Jennifer Kennedy Gellie
Chief, FARA Unit
Counterintelligence and Export Control Section
National Security Division
U.S. Department of Justice
175 N Street NE, Constitution Square, Building 3—Room 1.100
Washington, DC 20002
Dear Jennifer Kennedy Gellie,
We the undersigned organizations write in response to the Advance Notice of Proposed Rulemaking (ANPRM) issued by the Justice Department to solicit feedback for potential amendments to the regulations of the Foreign Agents Registration Act (FARA). We believe that FARA raises clear First Amendment concerns that should be central to the Justice Department’s considerations as it proceeds in the rulemaking process.
FARA was initially enacted in 1938 to address Nazi and Communist propaganda. On its face, FARA is strikingly sweeping. A “foreign principal” under the Act can be a foreign government or political party, a foreign corporation, a foreign non-profit, a foreign foundation, a foreign individual, or even an American domiciled abroad. An “agent of a foreign principal,” pursuant to the Act, can be someone merely acting at the “request” of that foreign principal. Finally, the Act covers a broad range of activities, including engaging in “political activities,” which is defined to include any activity to influence “any section of the public in the United States with reference to formulating, adopting, or changing the domestic or foreign policies of the United States,” or engaging as a “political consultant,” which includes “informing . . . any other person with reference to the domestic or foreign policies of the United States . . . . ”
A wide range of expressive and associative activity protected by the First Amendment could, in theory, fall under the Act’s vague and sweeping provisions. For example, a U.S. nonprofit that arranges a public speaking event in the United States on human rights in Sudan at the request of a pro-democracy Sudanese advocate might be engaging in “political activities” as defined by FARA. FARA might similarly be interpreted to cover a journalist in the United States writing a story about U.S. COVID policy, at the request of their Canadian newspaper, that is accessible online by the U.S. public. Or a U.S. group responding to a request for information from an overseas partner about U.S. climate change policy might be considered a “political consultant” under FARA. Many entities and individuals that prefer not to register will be chilled from engaging in any expression that might trigger the Act’s criminal penalties even if that expression is protected by the First Amendment.
FARA imposes significant burdens on those who need to register. The Act requires impacted organizations and individuals to register as foreign agents with the National Security Division of the Justice Department. Organizations and relevant employees must provide frequently updated, publicly available records of activities covered under the Act or face significant criminal penalties. For any materials covered by the Act—which include “any information materials . . . disseminated or circulated among two or more persons” by agents of foreign principals—they must place a conspicuous statement that the materials are being distributed on behalf of a foreign principal.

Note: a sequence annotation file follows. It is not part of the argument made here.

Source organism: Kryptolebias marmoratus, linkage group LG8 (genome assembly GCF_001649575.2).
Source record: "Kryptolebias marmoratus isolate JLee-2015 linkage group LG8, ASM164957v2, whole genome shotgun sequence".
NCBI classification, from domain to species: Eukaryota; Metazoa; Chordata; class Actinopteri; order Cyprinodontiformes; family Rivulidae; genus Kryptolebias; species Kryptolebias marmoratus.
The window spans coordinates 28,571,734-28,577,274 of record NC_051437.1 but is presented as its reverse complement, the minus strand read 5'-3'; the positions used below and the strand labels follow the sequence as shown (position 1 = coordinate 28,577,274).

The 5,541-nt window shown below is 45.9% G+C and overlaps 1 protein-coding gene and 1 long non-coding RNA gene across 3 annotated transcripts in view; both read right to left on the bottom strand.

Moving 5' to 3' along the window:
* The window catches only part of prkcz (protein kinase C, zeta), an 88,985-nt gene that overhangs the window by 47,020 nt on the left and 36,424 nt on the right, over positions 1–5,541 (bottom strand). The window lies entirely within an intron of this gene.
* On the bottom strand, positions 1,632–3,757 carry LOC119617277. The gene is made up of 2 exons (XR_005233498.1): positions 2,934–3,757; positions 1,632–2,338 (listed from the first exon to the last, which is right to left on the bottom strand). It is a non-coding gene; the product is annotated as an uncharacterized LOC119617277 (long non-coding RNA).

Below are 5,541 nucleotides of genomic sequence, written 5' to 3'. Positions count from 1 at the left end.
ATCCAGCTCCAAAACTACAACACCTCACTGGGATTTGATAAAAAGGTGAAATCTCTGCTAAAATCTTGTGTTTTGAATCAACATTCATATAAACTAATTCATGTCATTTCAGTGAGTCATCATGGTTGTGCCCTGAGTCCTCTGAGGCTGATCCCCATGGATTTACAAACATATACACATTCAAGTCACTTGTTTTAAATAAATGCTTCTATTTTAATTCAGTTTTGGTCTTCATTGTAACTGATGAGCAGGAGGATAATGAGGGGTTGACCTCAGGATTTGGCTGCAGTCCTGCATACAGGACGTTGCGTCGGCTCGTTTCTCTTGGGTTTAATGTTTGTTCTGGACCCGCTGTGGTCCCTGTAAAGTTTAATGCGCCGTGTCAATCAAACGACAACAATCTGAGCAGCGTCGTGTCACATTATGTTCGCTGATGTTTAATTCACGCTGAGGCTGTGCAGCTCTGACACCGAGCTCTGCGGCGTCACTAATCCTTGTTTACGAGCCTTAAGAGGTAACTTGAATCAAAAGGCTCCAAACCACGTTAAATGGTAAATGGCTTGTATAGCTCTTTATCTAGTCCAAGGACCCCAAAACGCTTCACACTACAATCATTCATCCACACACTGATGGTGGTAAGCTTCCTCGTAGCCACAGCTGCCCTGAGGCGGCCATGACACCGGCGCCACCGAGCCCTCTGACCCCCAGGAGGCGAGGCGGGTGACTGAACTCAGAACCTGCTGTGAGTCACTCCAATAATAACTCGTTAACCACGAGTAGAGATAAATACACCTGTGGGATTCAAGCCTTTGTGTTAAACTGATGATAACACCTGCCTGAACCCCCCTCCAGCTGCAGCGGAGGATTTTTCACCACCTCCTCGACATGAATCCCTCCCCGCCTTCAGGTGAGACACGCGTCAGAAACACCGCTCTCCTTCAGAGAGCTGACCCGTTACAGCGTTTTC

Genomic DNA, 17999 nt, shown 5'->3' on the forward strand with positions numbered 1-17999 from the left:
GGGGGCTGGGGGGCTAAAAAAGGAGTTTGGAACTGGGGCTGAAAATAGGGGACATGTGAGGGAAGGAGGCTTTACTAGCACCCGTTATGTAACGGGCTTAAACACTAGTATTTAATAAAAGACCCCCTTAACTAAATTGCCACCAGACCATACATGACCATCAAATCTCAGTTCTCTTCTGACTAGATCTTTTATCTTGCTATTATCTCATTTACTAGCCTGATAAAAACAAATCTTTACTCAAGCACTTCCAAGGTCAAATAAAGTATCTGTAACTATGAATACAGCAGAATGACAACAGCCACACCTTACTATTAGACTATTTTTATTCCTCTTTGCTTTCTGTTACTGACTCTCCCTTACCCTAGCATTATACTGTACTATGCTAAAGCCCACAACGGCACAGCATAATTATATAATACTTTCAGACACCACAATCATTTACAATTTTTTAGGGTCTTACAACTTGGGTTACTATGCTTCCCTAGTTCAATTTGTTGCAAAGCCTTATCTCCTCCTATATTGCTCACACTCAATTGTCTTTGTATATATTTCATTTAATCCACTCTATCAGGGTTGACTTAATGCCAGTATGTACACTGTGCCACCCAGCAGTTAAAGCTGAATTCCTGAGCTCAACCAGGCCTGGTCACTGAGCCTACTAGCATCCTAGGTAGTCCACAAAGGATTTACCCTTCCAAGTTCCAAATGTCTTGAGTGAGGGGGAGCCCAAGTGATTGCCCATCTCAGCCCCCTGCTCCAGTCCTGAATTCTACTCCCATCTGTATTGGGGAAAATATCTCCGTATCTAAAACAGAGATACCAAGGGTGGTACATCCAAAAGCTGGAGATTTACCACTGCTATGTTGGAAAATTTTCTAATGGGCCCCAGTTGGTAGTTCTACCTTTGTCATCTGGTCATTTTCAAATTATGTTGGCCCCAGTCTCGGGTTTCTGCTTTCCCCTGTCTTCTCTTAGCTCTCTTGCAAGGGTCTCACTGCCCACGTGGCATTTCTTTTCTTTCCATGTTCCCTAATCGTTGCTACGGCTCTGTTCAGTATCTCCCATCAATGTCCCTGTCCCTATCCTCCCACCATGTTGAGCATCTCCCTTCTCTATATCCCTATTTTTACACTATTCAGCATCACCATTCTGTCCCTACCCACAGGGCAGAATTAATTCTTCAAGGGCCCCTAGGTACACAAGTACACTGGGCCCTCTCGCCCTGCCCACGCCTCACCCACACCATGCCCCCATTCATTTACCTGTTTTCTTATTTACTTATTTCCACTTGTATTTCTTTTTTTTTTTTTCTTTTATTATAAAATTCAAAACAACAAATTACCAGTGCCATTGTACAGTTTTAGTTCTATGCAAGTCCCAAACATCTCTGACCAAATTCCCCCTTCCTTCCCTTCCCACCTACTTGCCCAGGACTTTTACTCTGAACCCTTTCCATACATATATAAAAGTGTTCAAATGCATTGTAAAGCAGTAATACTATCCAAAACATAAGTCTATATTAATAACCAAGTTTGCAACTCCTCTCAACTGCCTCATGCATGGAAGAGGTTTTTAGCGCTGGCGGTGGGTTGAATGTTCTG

The breadth of FARA means its scope is difficult to navigate. For example, the Justice Department has issued over 50 advisory opinions on the Act’s “agency” definition alone. The Act’s exemptions are also vague and may privilege commercial conduct over similar types of non-commercial activities. For example, commercial actors are exempt from FARA for soliciting or disbursing funds for non-political activity in the United States, while the Justice Department provides no guidance exempting charities and other non-commercial actors for the same conduct.
Given the Act’s sweeping nature, the burdens of registration, and the significant stigma associated with registration, it is not surprising that FARA may enable selective enforcement for bad faith or malicious reasons, such as governmental hostility towards the content of the targeted activity. Indeed, history shows that FARA has been used in a politicized manner. In 2018, the House Natural Resources Committee investigated four prominent U.S. environmental nonprofits over whether they needed to register under the Act. In justifying the investigation, the Chairman of the Committee pointed to the broad agency definition in the Act that requires registration if one acts at the “request” of a foreign principal. Nor is the politicized abuse of the Act just a recent phenomenon. For instance, in the 1950s, the Justice Department prosecuted W.E.B. DuBois under the Act for allegedly circulating anti-nuclear information at the “request” of a France based anti-war group.
FARA’s overbreadth and vagueness can undermine and chill First Amendment rights to speech and association and the statute has a history of being used to target undesirable expressive conduct. Many of the First Amendment concerns raised by the Act can only be fully addressed through amending the underlying legislation. However, as the Justice Department develops new regulations for FARA, it should forefront these First Amendment concerns and adopt the least restrictive means when applying the Act to regulate First Amendment protected speech and conduct. For any questions please contact Nick Robinson at email@example.com.
Alliance for Justice
American Civil Liberties Union
Americans for Prosperity
Charity & Security Network
Institute for Free Speech
International Center for Not-for-Profit Law
Knight First Amendment Institute at Columbia University
National Coalition Against Censorship
Natural Resources Defense Council